According to a study recently conducted by the New York University School of Law, interpreting services in civil courts are not always required by state courts. Interpreters are generally requested in criminal cases but the study found that — despite increasing demand— they are not mandatory in civil cases in many state courts.
37 % of the 35 states which were examined due to their significant number of immigrants do not require interpreters to prove adequate qualification in civil cases. More appalling is the result indicating that 46 % of the states do not even require interpreters to be present in civil cases at all. Despite the fact that, as per Title VI of the Civil Code, it is federal law to provide interpreters to non- or limited English speakers in legal proceedings, courts do not pay for interpreting services in 80 % of the states.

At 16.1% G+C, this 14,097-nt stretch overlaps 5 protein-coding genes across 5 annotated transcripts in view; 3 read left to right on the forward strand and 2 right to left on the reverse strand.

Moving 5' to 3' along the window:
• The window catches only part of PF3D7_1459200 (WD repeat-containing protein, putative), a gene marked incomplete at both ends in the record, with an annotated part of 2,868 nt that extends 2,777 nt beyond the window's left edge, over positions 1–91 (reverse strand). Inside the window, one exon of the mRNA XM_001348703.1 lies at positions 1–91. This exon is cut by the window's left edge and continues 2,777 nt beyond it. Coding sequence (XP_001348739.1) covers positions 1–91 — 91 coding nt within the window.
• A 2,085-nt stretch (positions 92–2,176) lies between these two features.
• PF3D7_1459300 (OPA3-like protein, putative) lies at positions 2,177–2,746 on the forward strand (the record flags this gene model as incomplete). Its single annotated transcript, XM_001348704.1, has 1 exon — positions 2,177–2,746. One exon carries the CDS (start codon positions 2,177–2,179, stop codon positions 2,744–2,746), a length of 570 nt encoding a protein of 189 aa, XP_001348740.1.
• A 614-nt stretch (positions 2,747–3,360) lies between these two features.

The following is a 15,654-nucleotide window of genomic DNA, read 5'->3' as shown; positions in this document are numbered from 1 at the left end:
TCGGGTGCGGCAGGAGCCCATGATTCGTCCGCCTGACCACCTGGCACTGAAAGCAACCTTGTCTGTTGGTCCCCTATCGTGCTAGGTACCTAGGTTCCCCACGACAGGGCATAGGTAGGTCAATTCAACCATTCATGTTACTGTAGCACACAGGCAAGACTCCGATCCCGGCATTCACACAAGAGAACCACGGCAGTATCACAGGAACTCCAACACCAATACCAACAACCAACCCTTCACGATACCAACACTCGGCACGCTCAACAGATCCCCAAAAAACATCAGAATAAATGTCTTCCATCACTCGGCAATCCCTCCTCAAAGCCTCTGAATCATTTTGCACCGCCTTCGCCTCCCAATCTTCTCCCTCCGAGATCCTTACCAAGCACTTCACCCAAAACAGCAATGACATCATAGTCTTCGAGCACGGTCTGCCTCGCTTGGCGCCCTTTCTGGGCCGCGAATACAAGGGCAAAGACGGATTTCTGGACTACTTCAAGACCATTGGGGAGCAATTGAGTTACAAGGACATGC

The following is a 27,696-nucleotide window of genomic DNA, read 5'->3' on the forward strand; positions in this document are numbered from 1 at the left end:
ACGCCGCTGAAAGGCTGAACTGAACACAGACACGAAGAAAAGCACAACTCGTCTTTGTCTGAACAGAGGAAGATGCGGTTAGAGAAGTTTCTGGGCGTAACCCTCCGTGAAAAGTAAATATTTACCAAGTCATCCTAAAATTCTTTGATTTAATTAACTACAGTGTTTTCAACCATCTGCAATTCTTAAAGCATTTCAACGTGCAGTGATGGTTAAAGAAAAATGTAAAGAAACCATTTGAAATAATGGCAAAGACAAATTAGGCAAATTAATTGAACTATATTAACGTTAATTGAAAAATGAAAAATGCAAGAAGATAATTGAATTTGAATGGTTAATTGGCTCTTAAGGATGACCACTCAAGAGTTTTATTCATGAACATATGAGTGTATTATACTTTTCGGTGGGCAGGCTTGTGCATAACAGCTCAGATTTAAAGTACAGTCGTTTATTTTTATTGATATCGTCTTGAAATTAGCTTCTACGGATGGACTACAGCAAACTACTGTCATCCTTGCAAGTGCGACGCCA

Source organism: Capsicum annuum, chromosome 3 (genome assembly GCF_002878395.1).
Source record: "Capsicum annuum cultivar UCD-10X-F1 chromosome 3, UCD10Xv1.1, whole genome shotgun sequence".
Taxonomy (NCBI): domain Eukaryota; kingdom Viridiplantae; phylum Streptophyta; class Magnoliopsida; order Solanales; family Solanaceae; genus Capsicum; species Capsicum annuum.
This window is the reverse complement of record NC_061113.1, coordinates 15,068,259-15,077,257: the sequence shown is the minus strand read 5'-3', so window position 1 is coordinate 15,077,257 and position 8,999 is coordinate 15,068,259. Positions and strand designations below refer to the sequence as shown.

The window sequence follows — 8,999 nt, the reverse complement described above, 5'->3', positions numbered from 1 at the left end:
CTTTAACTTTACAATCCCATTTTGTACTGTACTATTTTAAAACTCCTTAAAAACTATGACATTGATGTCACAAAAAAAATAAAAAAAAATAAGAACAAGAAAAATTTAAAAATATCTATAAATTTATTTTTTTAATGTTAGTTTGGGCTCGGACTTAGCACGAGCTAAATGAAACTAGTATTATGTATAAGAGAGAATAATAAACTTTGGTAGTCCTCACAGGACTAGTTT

Some would argue that a major problem is to keep up with the increasing demand in interpreters because not enough qualified interpreters are available. If they are available many courts often cannot afford to use them. In New York, for example, costs for interpreting services have increased from $ 6 million in four years. One solution to this problem might be the recently legislated State Court Interpreter Grant Program Act providing states with $15 million to develop or enhance their court interpreter programs.